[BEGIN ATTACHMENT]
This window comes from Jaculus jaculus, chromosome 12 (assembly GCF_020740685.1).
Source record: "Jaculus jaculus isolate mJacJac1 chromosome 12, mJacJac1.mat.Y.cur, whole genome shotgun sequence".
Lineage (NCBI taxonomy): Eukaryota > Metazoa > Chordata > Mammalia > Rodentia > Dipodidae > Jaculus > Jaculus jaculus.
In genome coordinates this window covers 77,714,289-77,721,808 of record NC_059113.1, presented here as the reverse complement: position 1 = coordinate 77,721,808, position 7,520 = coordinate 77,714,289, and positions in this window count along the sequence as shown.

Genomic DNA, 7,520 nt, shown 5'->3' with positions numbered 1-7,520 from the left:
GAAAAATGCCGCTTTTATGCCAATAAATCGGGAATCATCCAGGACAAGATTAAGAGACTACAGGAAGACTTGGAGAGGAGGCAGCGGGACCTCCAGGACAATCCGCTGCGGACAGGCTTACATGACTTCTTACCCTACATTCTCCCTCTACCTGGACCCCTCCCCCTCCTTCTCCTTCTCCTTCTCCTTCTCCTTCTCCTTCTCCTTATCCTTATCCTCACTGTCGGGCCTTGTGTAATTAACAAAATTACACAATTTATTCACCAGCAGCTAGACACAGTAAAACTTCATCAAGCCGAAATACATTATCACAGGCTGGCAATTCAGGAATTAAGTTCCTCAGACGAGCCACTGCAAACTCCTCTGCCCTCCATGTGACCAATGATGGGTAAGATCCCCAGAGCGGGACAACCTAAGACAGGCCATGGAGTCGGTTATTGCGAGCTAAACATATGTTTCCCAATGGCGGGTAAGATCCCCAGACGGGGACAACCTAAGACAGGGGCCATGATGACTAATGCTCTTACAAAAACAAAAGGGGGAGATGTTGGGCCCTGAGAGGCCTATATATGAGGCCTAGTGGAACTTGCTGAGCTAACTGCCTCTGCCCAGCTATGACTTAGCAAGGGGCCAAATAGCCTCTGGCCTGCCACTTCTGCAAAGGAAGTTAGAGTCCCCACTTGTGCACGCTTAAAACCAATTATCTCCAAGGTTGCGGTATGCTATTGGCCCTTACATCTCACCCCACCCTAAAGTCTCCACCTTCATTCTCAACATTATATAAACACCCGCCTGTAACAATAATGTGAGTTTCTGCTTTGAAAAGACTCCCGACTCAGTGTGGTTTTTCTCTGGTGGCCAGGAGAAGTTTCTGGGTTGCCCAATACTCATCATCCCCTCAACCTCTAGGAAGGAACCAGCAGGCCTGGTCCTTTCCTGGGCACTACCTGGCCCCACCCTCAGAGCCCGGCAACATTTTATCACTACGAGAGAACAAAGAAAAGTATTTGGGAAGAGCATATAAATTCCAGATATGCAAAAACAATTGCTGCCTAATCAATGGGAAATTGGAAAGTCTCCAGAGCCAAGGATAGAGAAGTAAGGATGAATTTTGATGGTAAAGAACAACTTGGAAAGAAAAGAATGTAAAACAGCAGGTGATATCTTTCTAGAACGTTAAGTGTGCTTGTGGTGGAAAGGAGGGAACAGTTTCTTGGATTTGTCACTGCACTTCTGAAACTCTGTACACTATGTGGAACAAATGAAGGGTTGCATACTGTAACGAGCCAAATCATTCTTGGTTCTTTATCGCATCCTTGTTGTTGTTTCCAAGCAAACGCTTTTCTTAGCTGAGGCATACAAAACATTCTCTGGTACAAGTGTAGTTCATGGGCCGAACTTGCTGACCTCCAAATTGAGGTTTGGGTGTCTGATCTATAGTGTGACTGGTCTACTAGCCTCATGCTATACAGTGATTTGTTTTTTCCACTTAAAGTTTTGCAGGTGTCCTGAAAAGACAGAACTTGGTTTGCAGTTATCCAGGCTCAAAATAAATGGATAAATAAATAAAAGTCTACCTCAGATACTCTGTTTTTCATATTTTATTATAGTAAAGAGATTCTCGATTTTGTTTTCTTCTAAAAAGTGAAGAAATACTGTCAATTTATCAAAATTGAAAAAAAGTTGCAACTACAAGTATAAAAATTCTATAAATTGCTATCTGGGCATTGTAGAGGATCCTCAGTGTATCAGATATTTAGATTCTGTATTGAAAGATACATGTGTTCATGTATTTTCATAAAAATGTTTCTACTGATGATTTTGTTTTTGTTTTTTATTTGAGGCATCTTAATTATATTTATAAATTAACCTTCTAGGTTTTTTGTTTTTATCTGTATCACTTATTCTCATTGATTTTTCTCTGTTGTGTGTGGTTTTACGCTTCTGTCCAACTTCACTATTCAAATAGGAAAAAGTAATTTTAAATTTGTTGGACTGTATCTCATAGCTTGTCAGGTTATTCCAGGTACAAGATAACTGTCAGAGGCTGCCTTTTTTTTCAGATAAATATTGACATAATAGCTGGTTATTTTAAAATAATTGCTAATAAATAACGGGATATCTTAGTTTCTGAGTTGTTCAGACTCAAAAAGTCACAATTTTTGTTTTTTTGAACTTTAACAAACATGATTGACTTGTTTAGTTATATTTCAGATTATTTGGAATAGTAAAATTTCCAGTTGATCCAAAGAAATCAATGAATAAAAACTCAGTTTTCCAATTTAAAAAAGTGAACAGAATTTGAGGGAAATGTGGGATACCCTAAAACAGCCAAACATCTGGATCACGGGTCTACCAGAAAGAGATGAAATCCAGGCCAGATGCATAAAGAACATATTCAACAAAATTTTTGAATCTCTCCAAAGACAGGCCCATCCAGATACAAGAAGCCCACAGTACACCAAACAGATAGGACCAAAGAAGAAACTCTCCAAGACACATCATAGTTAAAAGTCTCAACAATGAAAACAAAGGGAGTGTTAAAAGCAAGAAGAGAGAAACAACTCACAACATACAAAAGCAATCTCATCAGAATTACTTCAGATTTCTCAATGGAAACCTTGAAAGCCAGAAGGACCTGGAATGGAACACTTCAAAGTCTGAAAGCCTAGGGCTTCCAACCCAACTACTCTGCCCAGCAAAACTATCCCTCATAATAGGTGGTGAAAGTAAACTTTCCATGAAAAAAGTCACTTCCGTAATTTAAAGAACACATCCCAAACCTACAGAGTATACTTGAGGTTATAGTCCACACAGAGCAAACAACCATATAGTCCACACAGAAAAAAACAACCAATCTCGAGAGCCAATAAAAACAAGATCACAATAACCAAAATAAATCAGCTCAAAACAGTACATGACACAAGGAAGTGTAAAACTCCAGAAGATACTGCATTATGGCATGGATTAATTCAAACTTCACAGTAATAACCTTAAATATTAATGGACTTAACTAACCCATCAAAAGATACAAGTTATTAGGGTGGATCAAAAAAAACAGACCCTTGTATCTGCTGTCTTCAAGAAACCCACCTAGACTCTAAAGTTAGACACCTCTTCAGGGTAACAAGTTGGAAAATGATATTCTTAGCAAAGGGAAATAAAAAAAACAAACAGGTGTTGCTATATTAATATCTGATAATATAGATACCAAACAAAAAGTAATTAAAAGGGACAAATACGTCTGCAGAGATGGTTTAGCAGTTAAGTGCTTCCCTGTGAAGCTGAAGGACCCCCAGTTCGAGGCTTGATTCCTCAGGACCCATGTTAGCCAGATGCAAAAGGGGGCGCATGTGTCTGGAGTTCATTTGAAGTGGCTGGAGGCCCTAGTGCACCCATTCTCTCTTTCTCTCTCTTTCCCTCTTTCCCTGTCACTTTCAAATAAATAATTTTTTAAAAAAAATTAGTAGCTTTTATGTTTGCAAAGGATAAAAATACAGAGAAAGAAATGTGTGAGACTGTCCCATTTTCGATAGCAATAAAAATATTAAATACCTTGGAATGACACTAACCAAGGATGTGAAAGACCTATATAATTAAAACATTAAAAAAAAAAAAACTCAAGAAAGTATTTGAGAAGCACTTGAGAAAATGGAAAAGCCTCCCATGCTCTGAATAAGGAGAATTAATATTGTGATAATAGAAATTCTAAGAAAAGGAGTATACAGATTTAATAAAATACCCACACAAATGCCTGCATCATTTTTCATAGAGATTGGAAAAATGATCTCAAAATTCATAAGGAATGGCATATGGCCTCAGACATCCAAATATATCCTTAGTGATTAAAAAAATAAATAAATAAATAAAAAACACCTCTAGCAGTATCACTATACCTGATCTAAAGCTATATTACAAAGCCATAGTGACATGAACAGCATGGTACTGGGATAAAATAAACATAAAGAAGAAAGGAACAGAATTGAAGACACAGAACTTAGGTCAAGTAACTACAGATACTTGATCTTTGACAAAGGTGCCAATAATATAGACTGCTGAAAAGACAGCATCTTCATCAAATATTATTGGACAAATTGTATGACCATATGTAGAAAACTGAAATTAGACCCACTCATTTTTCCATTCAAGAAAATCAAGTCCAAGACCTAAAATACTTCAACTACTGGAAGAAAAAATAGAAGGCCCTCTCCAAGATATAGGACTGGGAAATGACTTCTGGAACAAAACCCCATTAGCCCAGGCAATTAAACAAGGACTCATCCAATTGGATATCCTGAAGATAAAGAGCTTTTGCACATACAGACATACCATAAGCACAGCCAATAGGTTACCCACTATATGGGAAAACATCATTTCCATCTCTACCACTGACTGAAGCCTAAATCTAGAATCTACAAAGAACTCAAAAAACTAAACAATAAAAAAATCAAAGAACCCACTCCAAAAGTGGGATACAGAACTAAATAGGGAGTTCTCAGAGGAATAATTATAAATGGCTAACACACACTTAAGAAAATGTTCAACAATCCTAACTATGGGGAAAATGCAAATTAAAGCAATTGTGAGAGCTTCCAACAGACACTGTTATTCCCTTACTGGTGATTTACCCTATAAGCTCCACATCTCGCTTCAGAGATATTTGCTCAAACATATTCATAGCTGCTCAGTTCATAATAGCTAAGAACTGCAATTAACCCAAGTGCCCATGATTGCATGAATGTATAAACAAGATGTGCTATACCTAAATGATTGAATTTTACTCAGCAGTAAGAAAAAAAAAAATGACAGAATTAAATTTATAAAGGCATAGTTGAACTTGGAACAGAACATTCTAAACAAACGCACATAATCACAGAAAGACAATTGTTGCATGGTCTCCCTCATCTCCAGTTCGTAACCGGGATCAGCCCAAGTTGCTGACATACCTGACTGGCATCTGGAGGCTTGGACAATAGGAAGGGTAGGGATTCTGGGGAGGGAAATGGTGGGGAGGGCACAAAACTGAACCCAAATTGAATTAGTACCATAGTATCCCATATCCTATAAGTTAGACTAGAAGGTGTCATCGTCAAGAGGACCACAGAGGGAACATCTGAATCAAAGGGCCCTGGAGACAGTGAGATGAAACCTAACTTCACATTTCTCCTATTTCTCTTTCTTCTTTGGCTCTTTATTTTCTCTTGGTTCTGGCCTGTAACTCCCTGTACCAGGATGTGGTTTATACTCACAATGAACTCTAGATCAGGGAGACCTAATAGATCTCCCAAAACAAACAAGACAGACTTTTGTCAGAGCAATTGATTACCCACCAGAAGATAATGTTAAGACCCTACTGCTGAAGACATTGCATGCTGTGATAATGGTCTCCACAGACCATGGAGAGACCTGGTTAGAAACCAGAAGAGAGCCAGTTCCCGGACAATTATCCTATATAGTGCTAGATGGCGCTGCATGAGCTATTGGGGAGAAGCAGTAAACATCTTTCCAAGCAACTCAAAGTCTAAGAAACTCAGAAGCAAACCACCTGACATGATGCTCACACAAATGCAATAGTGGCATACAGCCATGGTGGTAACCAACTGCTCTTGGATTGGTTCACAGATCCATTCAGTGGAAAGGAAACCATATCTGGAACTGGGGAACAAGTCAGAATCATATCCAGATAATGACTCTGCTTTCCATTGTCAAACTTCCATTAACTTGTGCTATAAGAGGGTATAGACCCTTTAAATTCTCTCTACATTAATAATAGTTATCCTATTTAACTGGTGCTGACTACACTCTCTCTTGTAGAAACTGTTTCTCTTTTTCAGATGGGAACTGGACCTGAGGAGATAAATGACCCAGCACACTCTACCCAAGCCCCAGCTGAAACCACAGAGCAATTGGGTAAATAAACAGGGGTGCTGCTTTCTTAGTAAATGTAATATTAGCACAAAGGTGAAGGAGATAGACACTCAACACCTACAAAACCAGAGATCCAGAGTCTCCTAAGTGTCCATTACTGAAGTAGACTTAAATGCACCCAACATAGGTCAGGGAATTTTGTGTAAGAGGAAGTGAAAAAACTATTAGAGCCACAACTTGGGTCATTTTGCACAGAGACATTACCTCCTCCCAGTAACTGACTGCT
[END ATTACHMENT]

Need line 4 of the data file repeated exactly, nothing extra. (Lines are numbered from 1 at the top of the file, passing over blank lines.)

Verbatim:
In genome coordinates this window covers 77,714,289-77,721,808 of record NC_059113.1, presented here as the reverse complement: position 1 = coordinate 77,721,808, position 7,520 = coordinate 77,714,289, and positions in this window count along the sequence as shown.